In this article, we are going to take a look at a tool usually used in the analysis and control of risk, the Probability Impact Matrix.
The Probability Impact Matrix is a simple tool that utilizes a combination of impact and probability variables to help in both categorizing and determining the priority of specific risks.
During the article, we will look at
- What the Impact Matrix is
- How to use it
- Some examples
- What is good about it
- Some things to watch out for
Why you need need a Qualitative and Quantitive Assesment of Risk
Your company, like many others, will no doubt undertake a variety of projects. Many of these are likely to be complex. Risk management within these (and all) projects, requires careful consideration and effort with a key focus on being able to assess and prioritize risks, so they receive an appropriate level of attention.
Most projects find themselves faced with a variety of risks that must be balanced against the resources available. For example, there may be little reason to spend significant time managing a risk that has only a small likelihood of turning into an issue especially if it only has trivial levels of impact. Time would be better spent managing those risks that would cause more significant concern.
Therefore there is a need to both assess AND prioritize risk. Quantitative risk analysis is essential in safeguarding your projects and ensuring that they are delivered successfully.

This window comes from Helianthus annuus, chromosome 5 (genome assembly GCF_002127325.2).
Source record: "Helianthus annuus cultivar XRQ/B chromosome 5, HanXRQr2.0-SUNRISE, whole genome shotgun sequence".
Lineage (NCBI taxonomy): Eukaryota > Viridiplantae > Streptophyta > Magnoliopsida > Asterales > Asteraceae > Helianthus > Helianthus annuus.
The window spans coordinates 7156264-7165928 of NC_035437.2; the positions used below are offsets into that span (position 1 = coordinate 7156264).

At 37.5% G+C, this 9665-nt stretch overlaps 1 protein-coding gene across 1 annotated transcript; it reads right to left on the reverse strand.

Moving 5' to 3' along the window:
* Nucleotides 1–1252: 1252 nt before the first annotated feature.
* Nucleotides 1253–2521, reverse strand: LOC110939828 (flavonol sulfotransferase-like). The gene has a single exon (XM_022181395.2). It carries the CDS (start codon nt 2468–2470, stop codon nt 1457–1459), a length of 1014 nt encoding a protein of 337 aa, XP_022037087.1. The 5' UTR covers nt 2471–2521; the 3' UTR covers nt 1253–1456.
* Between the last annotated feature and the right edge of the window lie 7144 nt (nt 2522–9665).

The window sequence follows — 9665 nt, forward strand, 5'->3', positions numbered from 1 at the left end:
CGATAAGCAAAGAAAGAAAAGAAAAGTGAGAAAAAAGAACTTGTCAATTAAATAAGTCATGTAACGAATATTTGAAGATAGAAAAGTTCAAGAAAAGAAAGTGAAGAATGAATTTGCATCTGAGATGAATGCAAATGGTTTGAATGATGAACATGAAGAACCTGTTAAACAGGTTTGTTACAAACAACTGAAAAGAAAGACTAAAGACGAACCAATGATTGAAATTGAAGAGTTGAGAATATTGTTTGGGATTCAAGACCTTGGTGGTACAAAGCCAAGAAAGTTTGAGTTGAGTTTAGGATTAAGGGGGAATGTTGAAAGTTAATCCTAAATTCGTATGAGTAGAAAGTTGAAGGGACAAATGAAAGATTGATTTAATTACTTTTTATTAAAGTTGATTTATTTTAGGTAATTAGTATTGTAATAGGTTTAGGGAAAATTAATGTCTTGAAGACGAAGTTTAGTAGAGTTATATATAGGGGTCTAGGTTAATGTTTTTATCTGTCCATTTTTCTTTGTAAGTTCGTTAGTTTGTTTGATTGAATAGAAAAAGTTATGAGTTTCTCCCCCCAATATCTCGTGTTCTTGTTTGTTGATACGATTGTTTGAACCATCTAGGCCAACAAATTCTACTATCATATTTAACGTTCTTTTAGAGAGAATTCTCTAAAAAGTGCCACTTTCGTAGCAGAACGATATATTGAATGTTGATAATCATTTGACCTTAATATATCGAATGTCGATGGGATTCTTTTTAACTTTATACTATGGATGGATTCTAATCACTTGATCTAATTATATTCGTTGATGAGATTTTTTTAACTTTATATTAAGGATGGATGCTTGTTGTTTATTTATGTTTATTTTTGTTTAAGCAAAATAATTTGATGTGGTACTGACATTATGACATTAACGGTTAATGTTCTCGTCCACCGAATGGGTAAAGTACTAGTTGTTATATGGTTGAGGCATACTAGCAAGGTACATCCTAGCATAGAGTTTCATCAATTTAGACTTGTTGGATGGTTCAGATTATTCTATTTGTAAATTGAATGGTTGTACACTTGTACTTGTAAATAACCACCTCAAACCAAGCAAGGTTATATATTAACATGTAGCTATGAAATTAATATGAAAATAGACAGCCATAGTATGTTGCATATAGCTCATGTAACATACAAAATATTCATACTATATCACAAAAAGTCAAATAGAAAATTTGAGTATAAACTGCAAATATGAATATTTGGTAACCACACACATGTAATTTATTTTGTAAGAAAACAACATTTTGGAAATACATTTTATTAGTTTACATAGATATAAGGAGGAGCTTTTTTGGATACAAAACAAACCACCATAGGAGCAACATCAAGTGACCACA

The Probability Impact Matrix is a tool that can help you do that.
What is a Probability Impact Matrix
As we stated in our introduction, the Probability Impact Matrix is a tool that helps in the process of quantifying levels of risk.
The traditional Risk Management process follows various steps, such as:
- Risk Identification
- Risk Analysis
- Risk Evaluation
- Management of the Risk
- Risk Monitoring
The Probability Impact Matrix assists with steps 2 & 3 of this process.
It offers several benefits, such as:
- It’s simple and straightforward
- It provides a standard, repeatable process
- It provides a universal method used in various businesses and industries.
- It can be tailored to your specific business (where you specify specific groups for risk).
The matrix is based on a simple grid system. You can see two probability impact matrix examples below.
The second example below – shows axis that go from 1-10 for both Impact & Probability giving the user improved definition over example 1.
As you can see the matrix is fairly straightforward to create and you can easily build one using Excel.
The matrix assumes that risk is driven by two aspects:
Probability refers to the likelihood of a risk transpiring.
The impact of risk refers to what happens when it is realized (when it turns from a risk into an issue). The size of the impact can vary on several facets (including elements like Cost and Time for example).
The tool utilizes a range for each usually either in numerical terms (e.g. 0-10), or in percentage terms.
While there is a standard structure to the Impact matrix, if you take a look around google for some examples, you’ll see the finished result can vary depending on the business or industry you find yourself in. Different industries/businesses may group low, moderate and high differently to you.
This is by and large due to the weighting of the risk. Often this is driven by varying assessment criteria or prioritization methods. However, these are all variations on a theme; the core of the tool remains the same.
The matrix typically has several sections defined by the scores of probability and Impact they are: